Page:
A less discussed, yet important, advantage of a risk parity approach is its potential to achieve significant incremental returns through rebalancing. The amount of excess return generated through rebalancing is a function of asset class volatility and diversification. All else being equal, the more volatile and diversified the assets within a portfolio, the more value that can be created through rebalancing. With risk parity assets are selected based on their diversification benefits and levered up or down to achieve a target volatility. This construction process creates an ideal environment for systematically harvesting gains in the portfolio through rebalancing.16
What approach works best?
The simple answer to this question is it depends… As with all investment strategies either traditional, more well-known philosophies, or with more complex rules-based investing, the economic climate, market conditions and/or the design of an investment process will define an investor outcome over time. Importantly, technology and academia over the last few decades have explored the mathematics and biases that exist in investment markets and how they influence investor behaviour. Systematic investing offers alternative ways to manage investments accessing market emotions and biases, and sometimes taking advantage of them or seeking to avoid them. It also offers transparency about how the investment process has performed, enabling asset managers to anticipate how the model being used may behave in the future and under which market environment they expect to generate excess returns or lag in certain circumstances.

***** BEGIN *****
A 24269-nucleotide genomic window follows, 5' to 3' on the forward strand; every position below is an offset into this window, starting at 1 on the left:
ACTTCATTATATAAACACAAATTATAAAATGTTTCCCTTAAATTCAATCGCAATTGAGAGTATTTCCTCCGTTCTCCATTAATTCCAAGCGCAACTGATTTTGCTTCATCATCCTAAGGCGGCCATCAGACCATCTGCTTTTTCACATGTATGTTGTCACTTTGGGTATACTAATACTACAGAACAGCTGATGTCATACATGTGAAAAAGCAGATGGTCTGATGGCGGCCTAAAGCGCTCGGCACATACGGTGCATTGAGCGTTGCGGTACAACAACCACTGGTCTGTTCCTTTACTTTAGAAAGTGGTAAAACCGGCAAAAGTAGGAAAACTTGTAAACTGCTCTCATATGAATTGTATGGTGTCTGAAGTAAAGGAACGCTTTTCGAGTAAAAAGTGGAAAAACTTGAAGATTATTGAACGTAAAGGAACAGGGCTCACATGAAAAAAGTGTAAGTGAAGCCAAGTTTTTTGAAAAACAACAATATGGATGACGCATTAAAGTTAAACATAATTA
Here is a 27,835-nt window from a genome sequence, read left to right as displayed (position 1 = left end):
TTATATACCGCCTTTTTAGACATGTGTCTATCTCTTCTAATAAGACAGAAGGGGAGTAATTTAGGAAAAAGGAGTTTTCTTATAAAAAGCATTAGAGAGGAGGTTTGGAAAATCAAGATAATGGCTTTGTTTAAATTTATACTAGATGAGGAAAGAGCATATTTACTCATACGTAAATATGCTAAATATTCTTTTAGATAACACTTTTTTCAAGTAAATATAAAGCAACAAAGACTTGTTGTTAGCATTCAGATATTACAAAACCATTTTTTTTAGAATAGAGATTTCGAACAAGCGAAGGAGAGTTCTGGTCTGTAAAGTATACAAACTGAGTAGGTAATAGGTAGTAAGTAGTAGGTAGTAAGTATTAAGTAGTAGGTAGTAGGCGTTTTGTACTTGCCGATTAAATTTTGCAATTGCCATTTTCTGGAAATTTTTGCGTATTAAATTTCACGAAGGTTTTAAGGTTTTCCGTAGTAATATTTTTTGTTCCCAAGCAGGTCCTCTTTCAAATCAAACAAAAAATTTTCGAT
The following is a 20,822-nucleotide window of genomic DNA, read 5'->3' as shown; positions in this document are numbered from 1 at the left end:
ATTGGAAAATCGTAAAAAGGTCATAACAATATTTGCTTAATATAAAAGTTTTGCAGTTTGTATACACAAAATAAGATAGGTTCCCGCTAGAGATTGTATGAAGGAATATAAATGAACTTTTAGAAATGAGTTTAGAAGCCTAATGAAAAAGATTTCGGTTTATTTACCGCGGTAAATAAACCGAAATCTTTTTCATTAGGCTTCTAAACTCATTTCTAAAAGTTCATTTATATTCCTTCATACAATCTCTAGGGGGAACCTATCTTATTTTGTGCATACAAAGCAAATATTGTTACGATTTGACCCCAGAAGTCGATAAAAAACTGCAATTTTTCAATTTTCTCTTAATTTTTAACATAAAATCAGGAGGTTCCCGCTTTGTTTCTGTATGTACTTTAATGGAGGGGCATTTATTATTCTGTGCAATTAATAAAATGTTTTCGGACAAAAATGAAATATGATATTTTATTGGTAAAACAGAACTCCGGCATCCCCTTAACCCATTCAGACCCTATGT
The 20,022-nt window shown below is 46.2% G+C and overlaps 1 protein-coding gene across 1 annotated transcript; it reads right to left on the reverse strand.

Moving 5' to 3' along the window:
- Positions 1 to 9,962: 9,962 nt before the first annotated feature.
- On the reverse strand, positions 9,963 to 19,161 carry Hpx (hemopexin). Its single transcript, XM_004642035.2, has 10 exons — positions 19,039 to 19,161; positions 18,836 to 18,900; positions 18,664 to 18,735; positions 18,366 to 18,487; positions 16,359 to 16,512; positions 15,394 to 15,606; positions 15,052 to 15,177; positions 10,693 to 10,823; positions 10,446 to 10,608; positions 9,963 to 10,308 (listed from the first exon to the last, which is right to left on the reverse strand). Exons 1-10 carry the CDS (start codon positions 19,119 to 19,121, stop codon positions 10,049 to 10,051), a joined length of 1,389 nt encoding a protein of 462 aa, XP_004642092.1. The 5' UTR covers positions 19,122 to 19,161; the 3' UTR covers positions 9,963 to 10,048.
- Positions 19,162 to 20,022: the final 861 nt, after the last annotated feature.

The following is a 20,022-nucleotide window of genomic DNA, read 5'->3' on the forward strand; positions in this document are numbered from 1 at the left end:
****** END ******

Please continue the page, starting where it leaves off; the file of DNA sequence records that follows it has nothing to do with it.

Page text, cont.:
With a large increase in new investors, the benefits of exploring more diverse ways of managing investments are numerous. In our complex world, embracing varied ways to meet investor’s needs, will in my view become more important and grow in popularity. One thing I am certain about, if the research carried out by the FCA is anything to go by, for some, investing can be a minefield. A decision to invest based on ‘the fear of missing out’ and building a suitable financial plan based on your circumstances, needs and long-term goals, whilst no doubt interconnected, are in my view a very different investor experience. As always, if you feel uncertain about your choices or perhaps are concerned about a decision you may have taken in the past, then I would suggest reaching out to a professional financial adviser to seek guidance and advice where appropriate.